White-passing students battle unique privileges, difficulties

Berkeley High School sophomore Fae Cantero Sandler was born and raised in Mexico. But for her, a lot of people tend to jump to the conclusion that she’s fully white.


Berkeley High School sophomore Fae Cantero Sandler was born and raised in Mexico. But for her, a lot of people tend to jump to the conclusion that she’s fully white. Being half-white and half Mexican, this confusion doesn’t upset her, but she makes sure to let assuming people know that she is Mexican.

Her experience is not uncommon. The term “white passing” refers to people who belong to a historically marginalized racial group, yet may “pass” as white. 

“There have been a few times where I feel like people see me as less of my ethnicity because of my skin color,” Cantero Sandler said. She values her connection to her culture, but feels less connected to it than she used to. “I don’t really have any of my dad’s family in the U.S., so I kind of feel like that part of me is fading away slowly,” she said.

In addition to this struggle with identity, students also recognized the enormous privilege that comes with being white passing. Rydell Morgan-Carland, a junior, is Navajo, Indigenous Mexican, Spanish, Irish, English and Jewish. However they were raised in only Navajo and Jewish cultures. “I feel an immense amount of privilege due to my complexion in comparison to a lot of my cousins who look very Native or Mexican,” they said. 

For Morgan-Carland, family is an important way to connect to their culture. “I’m adopted and have white parents so I am not as in touch with a lot of parts of my culture as I’d like to be, but I see my birth.

father and his family a few times a year and they always try to immerse me more in my native and Mexican culture,” Morgan-Carland said. “The fact that I pass as white is what people see, and I feel that they overlook the other parts of my identity,” they said. “I think I do it myself even.”

For Morgan-Carland, experiences that affirm their cultural identity are incredibly impactful and very important. They said that they have some Hispanic friends who they speak Spanish with, which feels refreshing. Similar to Morgan-Carland, Cantero Sandler found being in her Spanish class for native speakers to be affirming. “It’s really engaging and it helps me get better at Spanish,” she said of the class. “When I was growing up, I just spoke it most of the time.”  Spanish is not the only class Cantero Sandler hopes to engage in to better connect to her culture. She plans to take Latinx History next year, as she sees it as an opportunity to learn more about her culture.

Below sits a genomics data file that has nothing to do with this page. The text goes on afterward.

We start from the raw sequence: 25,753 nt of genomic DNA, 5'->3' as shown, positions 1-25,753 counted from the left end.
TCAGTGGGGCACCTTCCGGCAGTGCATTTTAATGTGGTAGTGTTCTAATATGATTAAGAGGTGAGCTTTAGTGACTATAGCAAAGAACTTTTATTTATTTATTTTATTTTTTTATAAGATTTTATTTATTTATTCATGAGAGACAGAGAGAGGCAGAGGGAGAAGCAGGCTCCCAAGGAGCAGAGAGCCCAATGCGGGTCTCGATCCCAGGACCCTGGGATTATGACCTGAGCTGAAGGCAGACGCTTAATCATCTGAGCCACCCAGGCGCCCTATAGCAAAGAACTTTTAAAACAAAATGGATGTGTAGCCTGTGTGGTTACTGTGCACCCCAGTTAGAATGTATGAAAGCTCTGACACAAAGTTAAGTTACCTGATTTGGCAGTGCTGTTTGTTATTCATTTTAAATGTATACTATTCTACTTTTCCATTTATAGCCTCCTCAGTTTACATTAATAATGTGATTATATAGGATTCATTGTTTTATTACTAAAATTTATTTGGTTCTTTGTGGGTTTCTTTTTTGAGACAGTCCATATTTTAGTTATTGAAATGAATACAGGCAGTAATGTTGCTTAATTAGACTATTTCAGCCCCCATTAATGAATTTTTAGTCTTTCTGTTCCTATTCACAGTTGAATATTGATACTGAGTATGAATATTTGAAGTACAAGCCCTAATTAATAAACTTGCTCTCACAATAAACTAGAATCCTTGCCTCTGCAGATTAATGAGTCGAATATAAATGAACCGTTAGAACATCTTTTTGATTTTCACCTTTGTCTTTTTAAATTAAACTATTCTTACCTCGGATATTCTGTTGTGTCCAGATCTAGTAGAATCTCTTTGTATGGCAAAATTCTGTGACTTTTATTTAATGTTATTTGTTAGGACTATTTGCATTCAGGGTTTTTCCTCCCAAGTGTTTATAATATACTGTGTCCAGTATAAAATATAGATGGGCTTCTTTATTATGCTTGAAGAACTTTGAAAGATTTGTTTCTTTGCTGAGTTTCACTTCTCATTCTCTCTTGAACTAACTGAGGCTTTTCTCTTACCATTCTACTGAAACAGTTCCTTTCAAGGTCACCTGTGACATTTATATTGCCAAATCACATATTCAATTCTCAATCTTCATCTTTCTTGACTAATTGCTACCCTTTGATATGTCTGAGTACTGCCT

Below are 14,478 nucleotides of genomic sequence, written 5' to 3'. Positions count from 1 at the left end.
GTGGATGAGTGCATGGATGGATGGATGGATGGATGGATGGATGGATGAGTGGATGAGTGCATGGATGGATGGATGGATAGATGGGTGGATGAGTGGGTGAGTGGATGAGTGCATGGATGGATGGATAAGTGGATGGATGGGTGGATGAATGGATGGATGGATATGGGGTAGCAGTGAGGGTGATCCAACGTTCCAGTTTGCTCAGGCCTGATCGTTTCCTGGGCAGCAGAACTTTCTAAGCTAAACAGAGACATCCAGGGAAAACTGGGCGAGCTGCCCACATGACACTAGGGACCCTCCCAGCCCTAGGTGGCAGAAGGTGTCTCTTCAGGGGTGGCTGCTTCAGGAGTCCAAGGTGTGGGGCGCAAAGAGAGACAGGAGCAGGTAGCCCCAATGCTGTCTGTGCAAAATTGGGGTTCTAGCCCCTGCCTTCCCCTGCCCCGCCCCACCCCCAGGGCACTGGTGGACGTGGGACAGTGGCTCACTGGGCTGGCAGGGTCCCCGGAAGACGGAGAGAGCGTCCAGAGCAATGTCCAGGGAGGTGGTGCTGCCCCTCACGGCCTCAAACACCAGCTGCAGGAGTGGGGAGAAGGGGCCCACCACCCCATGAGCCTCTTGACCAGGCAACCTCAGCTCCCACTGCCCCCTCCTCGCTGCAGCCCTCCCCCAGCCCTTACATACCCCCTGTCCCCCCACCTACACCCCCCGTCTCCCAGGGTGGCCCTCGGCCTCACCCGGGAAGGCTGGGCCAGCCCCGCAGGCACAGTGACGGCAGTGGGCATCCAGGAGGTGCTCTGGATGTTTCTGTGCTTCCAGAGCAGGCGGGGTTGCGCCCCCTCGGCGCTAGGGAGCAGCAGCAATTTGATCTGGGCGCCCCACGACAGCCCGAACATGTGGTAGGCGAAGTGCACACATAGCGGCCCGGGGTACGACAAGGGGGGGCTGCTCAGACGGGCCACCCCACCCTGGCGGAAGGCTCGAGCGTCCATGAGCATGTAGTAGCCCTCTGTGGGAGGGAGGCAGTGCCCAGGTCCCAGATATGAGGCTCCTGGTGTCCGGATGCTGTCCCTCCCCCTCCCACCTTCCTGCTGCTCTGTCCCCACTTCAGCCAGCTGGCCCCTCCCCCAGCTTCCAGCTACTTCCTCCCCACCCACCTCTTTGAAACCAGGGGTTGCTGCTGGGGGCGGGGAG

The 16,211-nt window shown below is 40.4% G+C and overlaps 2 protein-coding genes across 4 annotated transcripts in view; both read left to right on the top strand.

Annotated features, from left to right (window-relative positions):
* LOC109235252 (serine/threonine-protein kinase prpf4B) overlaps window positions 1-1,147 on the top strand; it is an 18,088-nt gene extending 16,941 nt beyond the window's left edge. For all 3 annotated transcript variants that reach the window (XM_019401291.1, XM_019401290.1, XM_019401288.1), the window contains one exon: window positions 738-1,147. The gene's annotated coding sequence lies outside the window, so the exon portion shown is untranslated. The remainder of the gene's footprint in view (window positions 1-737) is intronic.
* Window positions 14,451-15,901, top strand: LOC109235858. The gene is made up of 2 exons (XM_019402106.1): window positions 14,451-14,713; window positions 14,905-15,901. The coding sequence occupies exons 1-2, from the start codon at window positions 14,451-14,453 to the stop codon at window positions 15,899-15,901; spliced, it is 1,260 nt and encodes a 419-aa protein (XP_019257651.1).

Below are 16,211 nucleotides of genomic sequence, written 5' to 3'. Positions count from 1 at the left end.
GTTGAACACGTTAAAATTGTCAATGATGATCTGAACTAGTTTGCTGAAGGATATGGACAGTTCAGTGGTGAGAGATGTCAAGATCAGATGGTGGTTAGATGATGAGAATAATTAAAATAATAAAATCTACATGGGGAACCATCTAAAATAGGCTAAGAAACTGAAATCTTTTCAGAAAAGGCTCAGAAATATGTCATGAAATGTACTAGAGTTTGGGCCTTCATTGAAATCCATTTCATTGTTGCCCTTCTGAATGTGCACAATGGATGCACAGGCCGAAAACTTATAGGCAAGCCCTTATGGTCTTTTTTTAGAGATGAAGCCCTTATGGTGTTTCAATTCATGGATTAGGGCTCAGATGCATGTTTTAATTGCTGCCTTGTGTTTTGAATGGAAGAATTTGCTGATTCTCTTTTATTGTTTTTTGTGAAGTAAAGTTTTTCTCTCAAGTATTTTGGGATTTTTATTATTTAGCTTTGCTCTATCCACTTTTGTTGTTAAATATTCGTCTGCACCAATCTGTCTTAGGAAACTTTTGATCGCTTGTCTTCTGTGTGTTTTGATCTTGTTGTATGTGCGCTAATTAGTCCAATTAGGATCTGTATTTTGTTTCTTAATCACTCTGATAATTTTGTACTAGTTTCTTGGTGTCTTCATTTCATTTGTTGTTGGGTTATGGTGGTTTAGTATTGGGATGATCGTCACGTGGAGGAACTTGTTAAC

For freshman Ayesha Khan, her membership in the BHS Muslim Students Association also provides a rewarding environment. 

“Half the people there are Pakistani so it’s cool,” Khan said. Khan recalled people telling her she looks white because of her light skin color. “When someone says that, I feel like I let down my culture,” she explained. “I am really connected with my culture.” She said. Morgan-Carland isn’t currently a member of any cultural clubs, but that they had considered joining the Native Student Union. They said they didn’t do so because “I was afraid I wasn’t Native enough.” 

Both Cantero Sandler and Morgan-Carland stated that they were excited for Multicultural Week at BHS. Cantero Sandler enjoys seeing the inclusivity and diversity at BHS. 

“When I hear about something about my culture, I always get really excited, or something going on (in the community), I want to participate in it,” Cantero Sandler said.